State of the State: SCAA’s Response
New York’s 2020 Legislative Session officially began on January 8, 2020 and Governor Andrew Cuomo delivered his State of the State address. The State of the State is an opportunity for the Governor to set a tone and vision for the year ahead.
Evaluating this year’s address against the needs of New York children and families, it contained several promising proposals, and a number of disappointments.
As a general matter, we at Schuyler Center deeply appreciated the Governor’s sharp renunciation of intolerance, bigotry, and violence. Hate harms all New Yorkers—including our children and families.
Regarding Schuyler Center’s priority areas, the State of the State contained proposals that would seek to address some of the state’s most persistent challenges in child welfare. Among them was a proposal to implement a kin-first firewall. This would require that counties take a close look for appropriate kin before placing a child with non-relative foster parents. Generally, when children cannot remain safely with their family of origin, the next best place for them is with kin.
Another promising proposal in child welfare is to implement blind removals. New York, like the rest of the country, disproportionately removes black and brown children from their families of origin into foster care. Blind removals—which involve a supervisor with no knowledge of the race, ethnicity, or economic status of the family double checking all removal decisions—have been shown to reduce overt and implicit bias in foster care decisions, allowing more families of color to remain safely together.
We are also pleased the Governor mentioned child poverty in his address. With New York children more likely to live in poverty than in 31 other states, this issue deserves the attention of the Governor and all New York leaders. With respect to the specific proposals around fighting childhood poverty, we are particularly excited about the Governor’s proposal to expand the Empire State Child Tax Credit to cover families of young children under age four. It appears the Governor is proposing to fix a longstanding, glaring, and illogical omission in the State’s child tax credit.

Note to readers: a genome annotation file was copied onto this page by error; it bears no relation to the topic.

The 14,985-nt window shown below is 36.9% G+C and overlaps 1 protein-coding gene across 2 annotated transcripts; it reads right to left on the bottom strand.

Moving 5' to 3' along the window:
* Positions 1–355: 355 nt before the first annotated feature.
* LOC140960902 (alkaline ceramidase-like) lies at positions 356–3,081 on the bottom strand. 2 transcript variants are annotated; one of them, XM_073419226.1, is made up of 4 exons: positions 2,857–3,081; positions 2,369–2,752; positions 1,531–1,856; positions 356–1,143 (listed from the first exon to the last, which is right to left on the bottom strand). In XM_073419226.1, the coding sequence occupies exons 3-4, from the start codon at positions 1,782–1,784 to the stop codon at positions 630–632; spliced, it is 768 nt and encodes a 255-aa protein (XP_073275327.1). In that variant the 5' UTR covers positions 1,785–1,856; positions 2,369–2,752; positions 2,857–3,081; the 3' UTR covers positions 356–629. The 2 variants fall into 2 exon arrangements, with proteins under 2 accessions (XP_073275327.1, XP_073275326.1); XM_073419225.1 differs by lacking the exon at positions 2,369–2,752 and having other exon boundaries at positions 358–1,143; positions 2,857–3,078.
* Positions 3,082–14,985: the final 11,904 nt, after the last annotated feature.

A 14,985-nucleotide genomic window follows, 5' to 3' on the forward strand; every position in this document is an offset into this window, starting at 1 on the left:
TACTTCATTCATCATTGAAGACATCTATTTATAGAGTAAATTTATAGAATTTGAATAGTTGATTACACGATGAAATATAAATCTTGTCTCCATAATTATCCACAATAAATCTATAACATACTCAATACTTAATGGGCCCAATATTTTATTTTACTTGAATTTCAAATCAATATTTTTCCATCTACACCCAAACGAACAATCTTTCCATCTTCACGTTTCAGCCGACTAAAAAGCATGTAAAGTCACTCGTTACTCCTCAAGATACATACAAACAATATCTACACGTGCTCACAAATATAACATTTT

We are concerned, however, that the proposals around child poverty are too modest to make a real dent in New York’s persistently high rate of child poverty. For this reason, we are urging the State to set a public target to cut child poverty in half by 2030. A target would help keep us on track over time: from one budget year to the next. It would also help us hold government to account.
Another disappointment: the Governor’s failure to include proposals regarding child care, even though his own Child Care Availability Task Force has identified ambitious, transformational proposals over the last year. The Task Force also has gathered evidence of the dire challenges facing providers, who cannot keep up with rising costs; educators, who cannot get by on the field’s low wages; and parents, who cannot afford or access quality child care. We remain hopeful there will be building block investments in child care in the Executive Budget.
The next big event in the legislative session: the release of the Executive Budget on January 21, 2020. We will be working hard throughout the session to secure the policies and investments New York children and families need to thrive.